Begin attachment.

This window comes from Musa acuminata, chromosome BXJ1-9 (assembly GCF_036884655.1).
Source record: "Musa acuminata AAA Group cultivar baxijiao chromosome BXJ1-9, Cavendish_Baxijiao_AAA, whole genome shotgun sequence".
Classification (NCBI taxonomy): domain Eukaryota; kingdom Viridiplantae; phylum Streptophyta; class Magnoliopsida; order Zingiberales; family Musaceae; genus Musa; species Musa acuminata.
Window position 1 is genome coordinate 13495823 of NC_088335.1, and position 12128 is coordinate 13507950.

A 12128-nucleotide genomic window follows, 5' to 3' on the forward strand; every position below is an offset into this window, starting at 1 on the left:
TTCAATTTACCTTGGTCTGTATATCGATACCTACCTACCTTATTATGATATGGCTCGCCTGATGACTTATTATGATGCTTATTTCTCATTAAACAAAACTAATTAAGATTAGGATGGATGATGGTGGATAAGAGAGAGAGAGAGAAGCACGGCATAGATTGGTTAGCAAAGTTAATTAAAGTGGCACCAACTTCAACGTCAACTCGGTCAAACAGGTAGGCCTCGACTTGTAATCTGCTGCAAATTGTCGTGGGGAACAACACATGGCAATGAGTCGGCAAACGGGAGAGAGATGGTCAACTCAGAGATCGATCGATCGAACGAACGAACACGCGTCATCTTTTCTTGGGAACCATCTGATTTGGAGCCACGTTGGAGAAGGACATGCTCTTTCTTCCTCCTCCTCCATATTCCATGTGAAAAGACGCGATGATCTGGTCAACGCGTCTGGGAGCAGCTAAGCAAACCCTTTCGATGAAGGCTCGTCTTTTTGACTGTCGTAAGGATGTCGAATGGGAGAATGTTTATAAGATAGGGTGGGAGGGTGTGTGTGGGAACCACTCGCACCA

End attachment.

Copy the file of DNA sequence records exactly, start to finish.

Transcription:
This window comes from Musa acuminata, chromosome BXJ1-9 (assembly GCF_036884655.1).
Source record: "Musa acuminata AAA Group cultivar baxijiao chromosome BXJ1-9, Cavendish_Baxijiao_AAA, whole genome shotgun sequence".
Classification (NCBI taxonomy): domain Eukaryota; kingdom Viridiplantae; phylum Streptophyta; class Magnoliopsida; order Zingiberales; family Musaceae; genus Musa; species Musa acuminata.
Window position 1 is genome coordinate 13495823 of NC_088335.1, and position 12128 is coordinate 13507950.

A 12128-nucleotide genomic window follows, 5' to 3' on the forward strand; every position below is an offset into this window, starting at 1 on the left:
TTCAATTTACCTTGGTCTGTATATCGATACCTACCTACCTTATTATGATATGGCTCGCCTGATGACTTATTATGATGCTTATTTCTCATTAAACAAAACTAATTAAGATTAGGATGGATGATGGTGGATAAGAGAGAGAGAGAGAAGCACGGCATAGATTGGTTAGCAAAGTTAATTAAAGTGGCACCAACTTCAACGTCAACTCGGTCAAACAGGTAGGCCTCGACTTGTAATCTGCTGCAAATTGTCGTGGGGAACAACACATGGCAATGAGTCGGCAAACGGGAGAGAGATGGTCAACTCAGAGATCGATCGATCGAACGAACGAACACGCGTCATCTTTTCTTGGGAACCATCTGATTTGGAGCCACGTTGGAGAAGGACATGCTCTTTCTTCCTCCTCCTCCATATTCCATGTGAAAAGACGCGATGATCTGGTCAACGCGTCTGGGAGCAGCTAAGCAAACCCTTTCGATGAAGGCTCGTCTTTTTGACTGTCGTAAGGATGTCGAATGGGAGAATGTTTATAAGATAGGGTGGGAGGGTGTGTGTGGGAACCACTCGCACCA